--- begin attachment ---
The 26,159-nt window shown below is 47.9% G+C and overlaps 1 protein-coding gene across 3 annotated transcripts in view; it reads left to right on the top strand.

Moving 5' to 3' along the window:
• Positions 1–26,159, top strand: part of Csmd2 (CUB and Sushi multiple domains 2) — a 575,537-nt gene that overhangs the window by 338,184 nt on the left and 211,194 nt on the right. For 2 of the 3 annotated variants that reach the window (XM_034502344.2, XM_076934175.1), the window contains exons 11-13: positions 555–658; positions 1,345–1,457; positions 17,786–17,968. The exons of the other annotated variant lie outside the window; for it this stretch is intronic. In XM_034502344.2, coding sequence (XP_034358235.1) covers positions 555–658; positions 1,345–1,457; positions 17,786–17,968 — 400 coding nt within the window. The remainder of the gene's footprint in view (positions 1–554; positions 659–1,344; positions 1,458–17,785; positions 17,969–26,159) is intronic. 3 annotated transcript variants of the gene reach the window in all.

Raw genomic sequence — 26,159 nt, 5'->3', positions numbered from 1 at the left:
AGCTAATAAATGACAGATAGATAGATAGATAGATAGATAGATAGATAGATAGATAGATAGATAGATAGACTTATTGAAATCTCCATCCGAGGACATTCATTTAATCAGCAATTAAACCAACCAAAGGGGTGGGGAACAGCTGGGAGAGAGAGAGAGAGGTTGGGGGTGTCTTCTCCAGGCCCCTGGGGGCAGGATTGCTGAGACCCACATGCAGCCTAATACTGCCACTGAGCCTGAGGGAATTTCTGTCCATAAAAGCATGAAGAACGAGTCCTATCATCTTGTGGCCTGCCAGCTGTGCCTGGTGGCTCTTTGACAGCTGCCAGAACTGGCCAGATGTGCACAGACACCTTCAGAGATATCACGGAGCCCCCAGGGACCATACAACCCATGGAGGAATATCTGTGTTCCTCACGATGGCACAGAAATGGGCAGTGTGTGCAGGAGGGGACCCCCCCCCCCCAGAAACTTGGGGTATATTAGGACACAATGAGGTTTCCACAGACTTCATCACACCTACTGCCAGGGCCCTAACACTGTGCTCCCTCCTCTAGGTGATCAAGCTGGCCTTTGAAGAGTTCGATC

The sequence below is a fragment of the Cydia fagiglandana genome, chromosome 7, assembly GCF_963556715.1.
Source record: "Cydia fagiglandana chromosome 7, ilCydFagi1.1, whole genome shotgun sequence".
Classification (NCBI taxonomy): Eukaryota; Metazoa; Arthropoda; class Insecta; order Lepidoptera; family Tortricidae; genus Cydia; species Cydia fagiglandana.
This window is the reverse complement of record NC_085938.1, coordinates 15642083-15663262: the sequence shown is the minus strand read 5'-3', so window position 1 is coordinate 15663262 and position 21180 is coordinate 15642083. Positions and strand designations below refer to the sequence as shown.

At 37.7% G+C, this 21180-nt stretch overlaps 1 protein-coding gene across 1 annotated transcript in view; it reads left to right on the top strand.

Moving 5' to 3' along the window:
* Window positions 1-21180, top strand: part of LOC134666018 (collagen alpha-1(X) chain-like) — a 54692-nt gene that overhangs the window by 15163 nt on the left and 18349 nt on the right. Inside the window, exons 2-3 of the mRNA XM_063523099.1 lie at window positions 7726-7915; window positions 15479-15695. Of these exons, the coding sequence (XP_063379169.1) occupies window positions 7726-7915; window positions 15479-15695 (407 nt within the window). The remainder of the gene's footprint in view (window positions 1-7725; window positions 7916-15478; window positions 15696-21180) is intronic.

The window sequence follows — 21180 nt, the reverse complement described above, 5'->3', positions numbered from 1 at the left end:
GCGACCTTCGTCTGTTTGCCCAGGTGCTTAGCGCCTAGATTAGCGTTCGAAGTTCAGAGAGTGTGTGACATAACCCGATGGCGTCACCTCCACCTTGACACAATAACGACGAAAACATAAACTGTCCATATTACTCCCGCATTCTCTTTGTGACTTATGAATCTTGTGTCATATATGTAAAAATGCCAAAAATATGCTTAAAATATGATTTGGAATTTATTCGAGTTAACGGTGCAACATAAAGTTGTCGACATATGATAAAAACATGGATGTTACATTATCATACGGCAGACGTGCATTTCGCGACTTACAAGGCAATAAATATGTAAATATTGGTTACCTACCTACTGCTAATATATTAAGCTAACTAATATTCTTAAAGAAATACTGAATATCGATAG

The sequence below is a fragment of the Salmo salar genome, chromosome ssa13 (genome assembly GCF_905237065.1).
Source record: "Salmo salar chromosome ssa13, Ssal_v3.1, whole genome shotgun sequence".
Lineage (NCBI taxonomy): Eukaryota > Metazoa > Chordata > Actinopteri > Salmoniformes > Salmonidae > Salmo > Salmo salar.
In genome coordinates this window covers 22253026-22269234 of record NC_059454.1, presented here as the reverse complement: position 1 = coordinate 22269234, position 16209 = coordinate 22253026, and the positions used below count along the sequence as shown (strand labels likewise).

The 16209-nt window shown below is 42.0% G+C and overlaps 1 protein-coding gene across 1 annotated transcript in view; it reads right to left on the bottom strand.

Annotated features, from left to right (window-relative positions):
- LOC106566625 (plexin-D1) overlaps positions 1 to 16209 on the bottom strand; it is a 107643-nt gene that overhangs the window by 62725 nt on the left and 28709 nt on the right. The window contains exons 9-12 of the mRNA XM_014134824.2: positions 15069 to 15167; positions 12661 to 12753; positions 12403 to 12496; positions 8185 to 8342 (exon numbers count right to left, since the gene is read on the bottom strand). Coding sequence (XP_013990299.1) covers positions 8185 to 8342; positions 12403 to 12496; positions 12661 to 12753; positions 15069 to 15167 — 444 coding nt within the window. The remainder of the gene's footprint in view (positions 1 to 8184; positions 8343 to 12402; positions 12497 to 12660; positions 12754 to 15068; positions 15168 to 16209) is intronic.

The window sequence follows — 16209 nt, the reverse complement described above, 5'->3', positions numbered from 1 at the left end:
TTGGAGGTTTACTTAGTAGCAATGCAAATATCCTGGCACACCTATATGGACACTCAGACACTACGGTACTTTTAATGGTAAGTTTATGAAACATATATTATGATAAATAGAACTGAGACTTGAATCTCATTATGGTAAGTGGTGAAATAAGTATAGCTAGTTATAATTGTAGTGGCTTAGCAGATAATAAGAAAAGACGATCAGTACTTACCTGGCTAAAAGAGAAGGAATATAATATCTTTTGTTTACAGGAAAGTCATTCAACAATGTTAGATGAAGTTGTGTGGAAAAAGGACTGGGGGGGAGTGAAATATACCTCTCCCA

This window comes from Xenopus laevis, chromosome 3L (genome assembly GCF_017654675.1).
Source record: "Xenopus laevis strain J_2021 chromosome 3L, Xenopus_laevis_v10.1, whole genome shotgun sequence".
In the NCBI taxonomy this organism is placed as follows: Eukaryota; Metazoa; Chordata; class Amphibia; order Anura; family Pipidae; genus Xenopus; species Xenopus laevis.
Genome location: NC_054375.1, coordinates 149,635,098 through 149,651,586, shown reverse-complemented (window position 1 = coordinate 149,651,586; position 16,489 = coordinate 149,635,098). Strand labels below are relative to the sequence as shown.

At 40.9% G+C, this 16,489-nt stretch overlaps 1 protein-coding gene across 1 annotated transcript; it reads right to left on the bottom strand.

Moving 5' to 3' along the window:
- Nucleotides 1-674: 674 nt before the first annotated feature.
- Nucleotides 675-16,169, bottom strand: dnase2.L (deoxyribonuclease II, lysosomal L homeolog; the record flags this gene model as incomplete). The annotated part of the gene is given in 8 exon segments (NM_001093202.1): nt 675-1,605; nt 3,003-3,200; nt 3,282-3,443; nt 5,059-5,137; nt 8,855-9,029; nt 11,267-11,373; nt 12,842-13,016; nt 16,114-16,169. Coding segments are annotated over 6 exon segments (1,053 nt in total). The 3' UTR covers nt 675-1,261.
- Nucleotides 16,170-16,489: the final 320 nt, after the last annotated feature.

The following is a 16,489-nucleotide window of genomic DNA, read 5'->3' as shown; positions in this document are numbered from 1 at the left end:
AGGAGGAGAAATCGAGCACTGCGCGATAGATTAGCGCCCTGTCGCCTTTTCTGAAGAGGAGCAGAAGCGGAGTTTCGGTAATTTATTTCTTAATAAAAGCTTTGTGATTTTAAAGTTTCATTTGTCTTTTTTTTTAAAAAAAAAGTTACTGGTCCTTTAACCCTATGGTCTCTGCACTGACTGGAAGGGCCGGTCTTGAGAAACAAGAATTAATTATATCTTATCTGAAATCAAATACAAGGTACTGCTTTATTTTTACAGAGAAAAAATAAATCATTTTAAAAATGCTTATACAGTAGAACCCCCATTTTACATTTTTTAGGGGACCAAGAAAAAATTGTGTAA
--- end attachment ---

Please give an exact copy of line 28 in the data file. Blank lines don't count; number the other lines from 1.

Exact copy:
At 40.9% G+C, this 16,489-nt stretch overlaps 1 protein-coding gene across 1 annotated transcript; it reads right to left on the bottom strand.